Two cities in Alabama have earned the dubious distinction of taking the top spot for American places with plunging wages. Anniston and Oxford in northeast Alabama have suffered a 2.4% drop in wages over the past year, with a weekly salary now clocking in at $743, according to a report from 24/7 Wall Street. The region has keenly felt the aftershocks of sequestration, which has prompted the public sector to shed jobs. Only one California city ranked in the top 10: Santa Cruz. At No.
The gig: Julie Rice, 45, and Elizabeth Cutler, 48, are co-founders of SoulCycle, a chain of indoor cycling gyms that has pioneered a new generation of pay-per-class luxury studios where the exercise is only part of an experience (think candles and stylish gym wear). The company has 46 locations and employs 1,500 people. SoulCycle’s combination of fitness and fun, crammed into 45-minute classes, has gained a devoted following around the country. SoulCycle filed to go public in July.
When Taiwanese menswear brand SST&C opened its first U.S. store last year, the company bypassed glitzy shopping hubs such as Beverly Hills or South Coast Plaza in favor of a mall tucked into the San Gabriel Valley.
Muck Rack makes it simple to find people, tweets, or articles that mention any name, keyword, company, hashtag etc. We've compiled this guide to help you make the most of your search.
Selecting a term
Start searching tweets, articles from media outlets, articles mentioned in tweets, journalists'
names, titles and bios with some suggested searches:
Companies or Topics (e.g. iPhone, Microsoft)
Phrases (e.g. "cloud computing") — use quotes to keep the terms together
Twitter handles (e.g. @username) — returns those who have mentioned or replied to
Names (e.g. "David Pogue")
Hashtags (e.g. #sxsw, #london2012)
Bio details (e.g. vegan, Olympics, father)
Muck Rack's Advanced Search allows for many boolean operators.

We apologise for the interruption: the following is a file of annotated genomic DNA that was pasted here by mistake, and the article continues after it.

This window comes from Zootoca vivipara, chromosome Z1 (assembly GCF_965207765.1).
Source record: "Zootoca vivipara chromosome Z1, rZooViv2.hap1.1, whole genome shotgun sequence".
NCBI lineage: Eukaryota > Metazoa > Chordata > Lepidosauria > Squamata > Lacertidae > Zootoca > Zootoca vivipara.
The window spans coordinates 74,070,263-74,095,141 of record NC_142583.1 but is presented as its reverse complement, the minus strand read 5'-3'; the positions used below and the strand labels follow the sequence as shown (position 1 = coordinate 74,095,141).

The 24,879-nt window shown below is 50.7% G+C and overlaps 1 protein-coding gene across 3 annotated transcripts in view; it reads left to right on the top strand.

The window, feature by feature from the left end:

Find results that mention multiple specified terms, use AND or
+. For example, ensure each result contains both Elon Musk and Mark Zuckerberg by
searching Obama AND Romney or Obama + Romney.
Use the operators OR or , to broaden your search when you'd like either of
multiple terms to appear in results. (This is the default behavior of our search when no operators
are used.) For example, search for democrat OR republican to find results that refer to
Democrats and/or Republicans.
Use NOT or - to subtract results from your search. For
example, searching Disney will yield results about the Walt Disney Company as well as Walt Disney
World Resort. To exclude mentions of Disney World, search for Disney -World or Disney
When using one of these operators with a phrase, enclose it in quotation marks. For example, you can
find results about smartphones excluding Apple's iPhone 4S by searching smartphone -"iPhone
Exact case matching or punctuation
If you're searching for a brand name or keyword that relies on specific punctuation marks or capitalization, you can
find results that match your exact query by adding matchcase: before the keyword you're searching for, like matchcase:E*TRADE .
Use parentheses to separate multiple
boolean phrases. For example, to find journalists talking about having fun in Disney World or
Disneyland, search for ("disney world" OR disneyland) AND fun.
An asterisk can be used to search for any variation of a root word truncated by the asterisk. For example, searching for admin* will return results for administrator, administration, administer, administered, etc.
A near operator is an AND operator where you can control the distance between the words. You can vary the distance the near operation uses by adding a forward slash and number (between 0-99) such as strawberries NEAR/10 "whipped cream", which means the strawberries must exist within 10 words of "whipped cream".